12:22 p.m. Sebastian Gorka, a former White House deputy assistant turned talk radio host, posts a video on Twitter from an outdoor cafe in Rome. He confirms reports that he recently traveled with Pompeo to Italy, which he describes as part of an effort to investigate the Obama Administration, presumably in relation to a broader Justice Department look at the 2016 election. “The house of cards that is Obamagate is collapsing. The crimes of the last administration are being uncovered, and people are running scared,” Gorka says. Then he announces he will smoke a cigar and drink a cafe affogato, which is vanilla gelato drowned in espresso. He does not lack theatricality, but he does misspell his website address in the tweet.
12:24 p.m. Sen. John Neely Kennedy (R-La.) announces he is drafting legislation to ban immediate family members of Senators, members of Congress, the president or the vice president from working for “any entity doing business in or with Ukraine.” This is an indirect shot at Hunter Biden, whose father is no longer vice president and who no longer works for a Ukrainian company. “The best way to resist temptation is a proper upbringing, a strong set of values and tough laws,” Kennedy says in a news release.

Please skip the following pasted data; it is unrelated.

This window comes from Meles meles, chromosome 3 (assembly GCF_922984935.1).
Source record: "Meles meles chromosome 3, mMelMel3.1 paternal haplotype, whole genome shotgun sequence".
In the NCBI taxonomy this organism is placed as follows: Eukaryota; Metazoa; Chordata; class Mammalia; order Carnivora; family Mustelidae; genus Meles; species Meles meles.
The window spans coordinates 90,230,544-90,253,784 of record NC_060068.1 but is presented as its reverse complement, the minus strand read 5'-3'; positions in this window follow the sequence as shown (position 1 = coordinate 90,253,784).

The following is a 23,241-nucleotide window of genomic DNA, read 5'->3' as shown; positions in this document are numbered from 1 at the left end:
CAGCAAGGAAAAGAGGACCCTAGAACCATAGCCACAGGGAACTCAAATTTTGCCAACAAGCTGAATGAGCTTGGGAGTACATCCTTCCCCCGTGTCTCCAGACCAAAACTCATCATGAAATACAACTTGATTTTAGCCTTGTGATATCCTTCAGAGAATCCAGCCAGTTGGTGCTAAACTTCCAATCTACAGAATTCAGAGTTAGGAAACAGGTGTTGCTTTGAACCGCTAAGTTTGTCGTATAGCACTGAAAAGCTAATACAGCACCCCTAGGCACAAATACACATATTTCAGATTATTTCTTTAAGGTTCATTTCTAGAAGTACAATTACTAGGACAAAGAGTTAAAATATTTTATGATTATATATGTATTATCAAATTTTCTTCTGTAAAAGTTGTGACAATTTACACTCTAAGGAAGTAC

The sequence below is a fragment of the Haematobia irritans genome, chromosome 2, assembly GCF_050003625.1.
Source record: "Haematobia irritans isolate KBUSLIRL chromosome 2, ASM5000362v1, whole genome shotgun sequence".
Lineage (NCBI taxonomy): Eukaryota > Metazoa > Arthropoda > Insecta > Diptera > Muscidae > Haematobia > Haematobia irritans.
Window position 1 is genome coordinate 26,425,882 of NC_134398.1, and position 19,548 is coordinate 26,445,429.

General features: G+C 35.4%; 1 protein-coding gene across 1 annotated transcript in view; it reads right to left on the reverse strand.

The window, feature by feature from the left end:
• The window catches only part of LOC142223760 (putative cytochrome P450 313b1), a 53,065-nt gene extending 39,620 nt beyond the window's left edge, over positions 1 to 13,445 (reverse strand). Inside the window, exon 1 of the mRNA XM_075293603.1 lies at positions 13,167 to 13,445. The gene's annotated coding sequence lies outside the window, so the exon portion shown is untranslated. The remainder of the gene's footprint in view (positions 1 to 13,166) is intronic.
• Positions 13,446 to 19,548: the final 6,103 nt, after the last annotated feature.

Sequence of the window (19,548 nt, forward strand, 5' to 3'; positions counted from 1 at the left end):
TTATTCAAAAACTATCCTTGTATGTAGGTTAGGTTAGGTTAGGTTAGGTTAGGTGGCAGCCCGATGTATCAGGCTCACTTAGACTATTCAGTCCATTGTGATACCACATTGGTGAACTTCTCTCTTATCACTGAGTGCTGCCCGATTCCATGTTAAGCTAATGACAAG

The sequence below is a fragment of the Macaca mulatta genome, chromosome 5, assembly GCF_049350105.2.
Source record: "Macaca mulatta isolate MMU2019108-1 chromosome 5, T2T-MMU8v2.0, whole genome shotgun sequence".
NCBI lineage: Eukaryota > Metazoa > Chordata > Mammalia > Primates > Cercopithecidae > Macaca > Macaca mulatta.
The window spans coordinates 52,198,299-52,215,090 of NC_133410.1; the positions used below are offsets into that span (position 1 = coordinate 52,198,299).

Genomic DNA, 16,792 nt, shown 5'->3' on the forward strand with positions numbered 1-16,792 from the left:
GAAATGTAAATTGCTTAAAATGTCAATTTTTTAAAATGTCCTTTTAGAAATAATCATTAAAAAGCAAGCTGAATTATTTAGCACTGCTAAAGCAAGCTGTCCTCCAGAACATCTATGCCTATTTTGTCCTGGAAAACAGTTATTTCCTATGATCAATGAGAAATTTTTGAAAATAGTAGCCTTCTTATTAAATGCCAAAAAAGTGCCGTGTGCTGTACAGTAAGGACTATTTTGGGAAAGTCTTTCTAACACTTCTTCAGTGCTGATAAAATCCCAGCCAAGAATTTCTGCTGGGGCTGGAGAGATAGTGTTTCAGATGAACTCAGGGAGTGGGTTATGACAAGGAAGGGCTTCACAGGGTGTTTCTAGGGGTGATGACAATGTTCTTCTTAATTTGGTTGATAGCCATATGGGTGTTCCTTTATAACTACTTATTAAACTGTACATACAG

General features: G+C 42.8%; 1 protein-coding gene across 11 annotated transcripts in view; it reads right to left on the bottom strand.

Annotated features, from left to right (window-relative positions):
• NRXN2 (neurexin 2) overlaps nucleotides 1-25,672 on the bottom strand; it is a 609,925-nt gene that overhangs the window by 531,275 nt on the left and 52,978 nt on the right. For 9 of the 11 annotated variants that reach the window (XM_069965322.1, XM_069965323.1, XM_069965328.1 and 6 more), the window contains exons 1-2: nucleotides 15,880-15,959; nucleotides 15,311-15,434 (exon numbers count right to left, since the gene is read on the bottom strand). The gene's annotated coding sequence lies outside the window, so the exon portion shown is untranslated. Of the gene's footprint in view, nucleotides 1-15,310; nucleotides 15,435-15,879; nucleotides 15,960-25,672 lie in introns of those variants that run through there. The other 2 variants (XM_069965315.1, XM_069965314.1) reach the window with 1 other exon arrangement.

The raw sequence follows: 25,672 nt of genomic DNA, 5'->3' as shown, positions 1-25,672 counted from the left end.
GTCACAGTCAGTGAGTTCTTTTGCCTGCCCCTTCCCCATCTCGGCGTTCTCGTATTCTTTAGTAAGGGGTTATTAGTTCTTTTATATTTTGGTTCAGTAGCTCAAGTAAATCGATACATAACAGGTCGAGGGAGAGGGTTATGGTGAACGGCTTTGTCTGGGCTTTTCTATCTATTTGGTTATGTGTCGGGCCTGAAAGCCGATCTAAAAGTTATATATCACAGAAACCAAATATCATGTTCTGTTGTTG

1:01 p.m. Bloomberg reports that Ukrainian president Volodymyr Zelensky has told reporters in Kiev he never met or spoke by phone with Trump attorney Rudolph W. Giuliani. “I want to tell you that I never feel any pressure and there are very many people in the west and in Ukraine who would like to influence me,” he said. He also said the text of his conversation with Trump released by the White House is similar to Ukrainian records. “I spoke Ukrainian, and President Trump unfortunately did not speak Ukrainian, he spoke English,” Zelensky said.
1:17 p.m. Rep. Maxine Waters (D-Calif.), the chair of the House Financial Services Committee, breaks from Democratic message discipline and launches a Twitter rant against the president and his advisers. She calls Attorney General William P. Barr “Trump’s puppet, ” accuses Trump of “dog whistling to his white supremacists” and calls the president “a dishonorable con man.” “Impeachment is not good enough for Trump,” she tweets. “He needs to be imprisoned & placed in solitary confinement. But for now, impeachment is the imperative.”